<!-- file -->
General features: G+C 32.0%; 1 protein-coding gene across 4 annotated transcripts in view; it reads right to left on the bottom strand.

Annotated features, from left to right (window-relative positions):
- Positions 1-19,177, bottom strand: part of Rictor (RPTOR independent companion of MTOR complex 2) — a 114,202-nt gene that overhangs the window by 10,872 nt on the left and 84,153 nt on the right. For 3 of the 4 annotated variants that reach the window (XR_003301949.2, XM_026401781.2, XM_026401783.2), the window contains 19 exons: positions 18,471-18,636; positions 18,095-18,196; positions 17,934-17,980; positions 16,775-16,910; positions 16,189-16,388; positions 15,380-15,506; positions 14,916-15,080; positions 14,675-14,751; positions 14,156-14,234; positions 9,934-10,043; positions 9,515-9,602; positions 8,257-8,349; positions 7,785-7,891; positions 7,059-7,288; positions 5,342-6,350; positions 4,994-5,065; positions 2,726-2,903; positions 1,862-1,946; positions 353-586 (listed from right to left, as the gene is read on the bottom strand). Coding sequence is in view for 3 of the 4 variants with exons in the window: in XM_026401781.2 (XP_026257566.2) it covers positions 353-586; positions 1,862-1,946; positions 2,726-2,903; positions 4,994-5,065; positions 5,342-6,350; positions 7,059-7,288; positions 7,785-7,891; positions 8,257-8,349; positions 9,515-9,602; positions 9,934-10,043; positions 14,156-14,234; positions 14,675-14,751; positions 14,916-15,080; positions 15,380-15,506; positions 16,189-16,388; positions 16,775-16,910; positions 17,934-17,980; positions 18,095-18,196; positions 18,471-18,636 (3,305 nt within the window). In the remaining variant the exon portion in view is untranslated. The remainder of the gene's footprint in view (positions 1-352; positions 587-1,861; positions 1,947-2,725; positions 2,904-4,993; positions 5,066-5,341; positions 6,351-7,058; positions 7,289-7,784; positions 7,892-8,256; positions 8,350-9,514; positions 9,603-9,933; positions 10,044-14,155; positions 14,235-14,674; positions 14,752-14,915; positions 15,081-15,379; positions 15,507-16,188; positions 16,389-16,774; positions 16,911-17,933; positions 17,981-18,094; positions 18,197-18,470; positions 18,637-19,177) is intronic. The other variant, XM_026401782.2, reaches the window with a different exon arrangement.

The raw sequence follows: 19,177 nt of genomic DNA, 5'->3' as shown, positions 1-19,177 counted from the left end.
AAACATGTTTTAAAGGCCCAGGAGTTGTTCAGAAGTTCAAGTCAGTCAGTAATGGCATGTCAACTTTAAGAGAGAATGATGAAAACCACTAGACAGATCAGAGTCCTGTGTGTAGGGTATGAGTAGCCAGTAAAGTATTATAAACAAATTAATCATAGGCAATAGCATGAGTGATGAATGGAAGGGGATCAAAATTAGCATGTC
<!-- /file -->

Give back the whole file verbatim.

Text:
General features: G+C 32.0%; 1 protein-coding gene across 4 annotated transcripts in view; it reads right to left on the bottom strand.

Annotated features, from left to right (window-relative positions):
- Positions 1-19,177, bottom strand: part of Rictor (RPTOR independent companion of MTOR complex 2) — a 114,202-nt gene that overhangs the window by 10,872 nt on the left and 84,153 nt on the right. For 3 of the 4 annotated variants that reach the window (XR_003301949.2, XM_026401781.2, XM_026401783.2), the window contains 19 exons: positions 18,471-18,636; positions 18,095-18,196; positions 17,934-17,980; positions 16,775-16,910; positions 16,189-16,388; positions 15,380-15,506; positions 14,916-15,080; positions 14,675-14,751; positions 14,156-14,234; positions 9,934-10,043; positions 9,515-9,602; positions 8,257-8,349; positions 7,785-7,891; positions 7,059-7,288; positions 5,342-6,350; positions 4,994-5,065; positions 2,726-2,903; positions 1,862-1,946; positions 353-586 (listed from right to left, as the gene is read on the bottom strand). Coding sequence is in view for 3 of the 4 variants with exons in the window: in XM_026401781.2 (XP_026257566.2) it covers positions 353-586; positions 1,862-1,946; positions 2,726-2,903; positions 4,994-5,065; positions 5,342-6,350; positions 7,059-7,288; positions 7,785-7,891; positions 8,257-8,349; positions 9,515-9,602; positions 9,934-10,043; positions 14,156-14,234; positions 14,675-14,751; positions 14,916-15,080; positions 15,380-15,506; positions 16,189-16,388; positions 16,775-16,910; positions 17,934-17,980; positions 18,095-18,196; positions 18,471-18,636 (3,305 nt within the window). In the remaining variant the exon portion in view is untranslated. The remainder of the gene's footprint in view (positions 1-352; positions 587-1,861; positions 1,947-2,725; positions 2,904-4,993; positions 5,066-5,341; positions 6,351-7,058; positions 7,289-7,784; positions 7,892-8,256; positions 8,350-9,514; positions 9,603-9,933; positions 10,044-14,155; positions 14,235-14,674; positions 14,752-14,915; positions 15,081-15,379; positions 15,507-16,188; positions 16,389-16,774; positions 16,911-17,933; positions 17,981-18,094; positions 18,197-18,470; positions 18,637-19,177) is intronic. The other variant, XM_026401782.2, reaches the window with a different exon arrangement.

The raw sequence follows: 19,177 nt of genomic DNA, 5'->3' as shown, positions 1-19,177 counted from the left end.
AAACATGTTTTAAAGGCCCAGGAGTTGTTCAGAAGTTCAAGTCAGTCAGTAATGGCATGTCAACTTTAAGAGAGAATGATGAAAACCACTAGACAGATCAGAGTCCTGTGTGTAGGGTATGAGTAGCCAGTAAAGTATTATAAACAAATTAATCATAGGCAATAGCATGAGTGATGAATGGAAGGGGATCAAAATTAGCATGTC